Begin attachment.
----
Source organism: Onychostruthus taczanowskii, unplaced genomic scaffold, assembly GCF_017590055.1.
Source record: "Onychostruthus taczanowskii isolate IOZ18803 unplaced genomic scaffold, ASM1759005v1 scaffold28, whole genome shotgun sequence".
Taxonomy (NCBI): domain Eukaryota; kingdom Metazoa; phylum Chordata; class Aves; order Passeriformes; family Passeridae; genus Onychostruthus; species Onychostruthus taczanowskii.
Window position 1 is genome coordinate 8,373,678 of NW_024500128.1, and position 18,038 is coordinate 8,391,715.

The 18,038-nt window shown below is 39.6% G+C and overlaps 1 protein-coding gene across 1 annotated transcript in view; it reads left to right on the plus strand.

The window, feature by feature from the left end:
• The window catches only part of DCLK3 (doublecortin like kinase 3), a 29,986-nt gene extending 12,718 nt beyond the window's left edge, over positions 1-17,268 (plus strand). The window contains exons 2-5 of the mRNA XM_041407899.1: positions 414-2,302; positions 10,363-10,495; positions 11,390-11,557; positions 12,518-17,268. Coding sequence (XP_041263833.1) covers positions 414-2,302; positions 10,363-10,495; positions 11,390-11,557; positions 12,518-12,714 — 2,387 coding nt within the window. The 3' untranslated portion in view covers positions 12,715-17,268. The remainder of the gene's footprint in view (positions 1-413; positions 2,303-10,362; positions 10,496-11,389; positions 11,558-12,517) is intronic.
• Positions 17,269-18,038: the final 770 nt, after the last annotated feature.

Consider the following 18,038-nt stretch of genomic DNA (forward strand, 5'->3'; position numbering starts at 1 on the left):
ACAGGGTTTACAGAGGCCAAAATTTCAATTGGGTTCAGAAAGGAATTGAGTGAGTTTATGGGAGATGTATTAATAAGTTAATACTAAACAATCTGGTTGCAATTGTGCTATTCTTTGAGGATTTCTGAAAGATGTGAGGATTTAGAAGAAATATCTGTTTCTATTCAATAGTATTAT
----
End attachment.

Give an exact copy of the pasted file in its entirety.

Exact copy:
Source organism: Onychostruthus taczanowskii, unplaced genomic scaffold, assembly GCF_017590055.1.
Source record: "Onychostruthus taczanowskii isolate IOZ18803 unplaced genomic scaffold, ASM1759005v1 scaffold28, whole genome shotgun sequence".
Taxonomy (NCBI): domain Eukaryota; kingdom Metazoa; phylum Chordata; class Aves; order Passeriformes; family Passeridae; genus Onychostruthus; species Onychostruthus taczanowskii.
Window position 1 is genome coordinate 8,373,678 of NW_024500128.1, and position 18,038 is coordinate 8,391,715.

The 18,038-nt window shown below is 39.6% G+C and overlaps 1 protein-coding gene across 1 annotated transcript in view; it reads left to right on the plus strand.

The window, feature by feature from the left end:
• The window catches only part of DCLK3 (doublecortin like kinase 3), a 29,986-nt gene extending 12,718 nt beyond the window's left edge, over positions 1-17,268 (plus strand). The window contains exons 2-5 of the mRNA XM_041407899.1: positions 414-2,302; positions 10,363-10,495; positions 11,390-11,557; positions 12,518-17,268. Coding sequence (XP_041263833.1) covers positions 414-2,302; positions 10,363-10,495; positions 11,390-11,557; positions 12,518-12,714 — 2,387 coding nt within the window. The 3' untranslated portion in view covers positions 12,715-17,268. The remainder of the gene's footprint in view (positions 1-413; positions 2,303-10,362; positions 10,496-11,389; positions 11,558-12,517) is intronic.
• Positions 17,269-18,038: the final 770 nt, after the last annotated feature.

Consider the following 18,038-nt stretch of genomic DNA (forward strand, 5'->3'; position numbering starts at 1 on the left):
ACAGGGTTTACAGAGGCCAAAATTTCAATTGGGTTCAGAAAGGAATTGAGTGAGTTTATGGGAGATGTATTAATAAGTTAATACTAAACAATCTGGTTGCAATTGTGCTATTCTTTGAGGATTTCTGAAAGATGTGAGGATTTAGAAGAAATATCTGTTTCTATTCAATAGTATTAT